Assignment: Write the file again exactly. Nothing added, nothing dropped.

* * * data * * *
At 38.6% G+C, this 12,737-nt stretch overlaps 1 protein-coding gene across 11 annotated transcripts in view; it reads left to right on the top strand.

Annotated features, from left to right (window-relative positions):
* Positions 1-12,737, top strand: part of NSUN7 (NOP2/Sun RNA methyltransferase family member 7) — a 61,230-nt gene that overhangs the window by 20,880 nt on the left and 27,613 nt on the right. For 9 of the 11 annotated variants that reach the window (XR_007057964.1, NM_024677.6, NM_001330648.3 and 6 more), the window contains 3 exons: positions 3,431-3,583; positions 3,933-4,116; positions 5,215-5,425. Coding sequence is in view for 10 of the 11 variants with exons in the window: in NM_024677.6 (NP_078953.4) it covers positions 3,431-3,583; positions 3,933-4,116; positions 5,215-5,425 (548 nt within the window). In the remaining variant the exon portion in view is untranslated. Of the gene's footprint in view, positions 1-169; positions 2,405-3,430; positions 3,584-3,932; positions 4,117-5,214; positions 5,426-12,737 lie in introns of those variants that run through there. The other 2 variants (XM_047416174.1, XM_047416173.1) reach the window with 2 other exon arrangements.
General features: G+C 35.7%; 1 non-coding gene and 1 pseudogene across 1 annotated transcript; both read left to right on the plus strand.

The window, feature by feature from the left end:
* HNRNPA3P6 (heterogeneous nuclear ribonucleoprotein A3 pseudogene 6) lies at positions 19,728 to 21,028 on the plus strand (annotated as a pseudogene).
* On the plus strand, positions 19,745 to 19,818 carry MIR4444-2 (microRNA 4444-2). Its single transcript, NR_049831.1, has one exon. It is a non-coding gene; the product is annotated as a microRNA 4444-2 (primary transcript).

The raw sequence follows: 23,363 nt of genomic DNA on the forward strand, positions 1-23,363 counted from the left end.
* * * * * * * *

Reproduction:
At 38.6% G+C, this 12,737-nt stretch overlaps 1 protein-coding gene across 11 annotated transcripts in view; it reads left to right on the top strand.

Annotated features, from left to right (window-relative positions):
* Positions 1-12,737, top strand: part of NSUN7 (NOP2/Sun RNA methyltransferase family member 7) — a 61,230-nt gene that overhangs the window by 20,880 nt on the left and 27,613 nt on the right. For 9 of the 11 annotated variants that reach the window (XR_007057964.1, NM_024677.6, NM_001330648.3 and 6 more), the window contains 3 exons: positions 3,431-3,583; positions 3,933-4,116; positions 5,215-5,425. Coding sequence is in view for 10 of the 11 variants with exons in the window: in NM_024677.6 (NP_078953.4) it covers positions 3,431-3,583; positions 3,933-4,116; positions 5,215-5,425 (548 nt within the window). In the remaining variant the exon portion in view is untranslated. Of the gene's footprint in view, positions 1-169; positions 2,405-3,430; positions 3,584-3,932; positions 4,117-5,214; positions 5,426-12,737 lie in introns of those variants that run through there. The other 2 variants (XM_047416174.1, XM_047416173.1) reach the window with 2 other exon arrangements.
General features: G+C 35.7%; 1 non-coding gene and 1 pseudogene across 1 annotated transcript; both read left to right on the plus strand.

The window, feature by feature from the left end:
* HNRNPA3P6 (heterogeneous nuclear ribonucleoprotein A3 pseudogene 6) lies at positions 19,728 to 21,028 on the plus strand (annotated as a pseudogene).
* On the plus strand, positions 19,745 to 19,818 carry MIR4444-2 (microRNA 4444-2). Its single transcript, NR_049831.1, has one exon. It is a non-coding gene; the product is annotated as a microRNA 4444-2 (primary transcript).

The raw sequence follows: 23,363 nt of genomic DNA on the forward strand, positions 1-23,363 counted from the left end.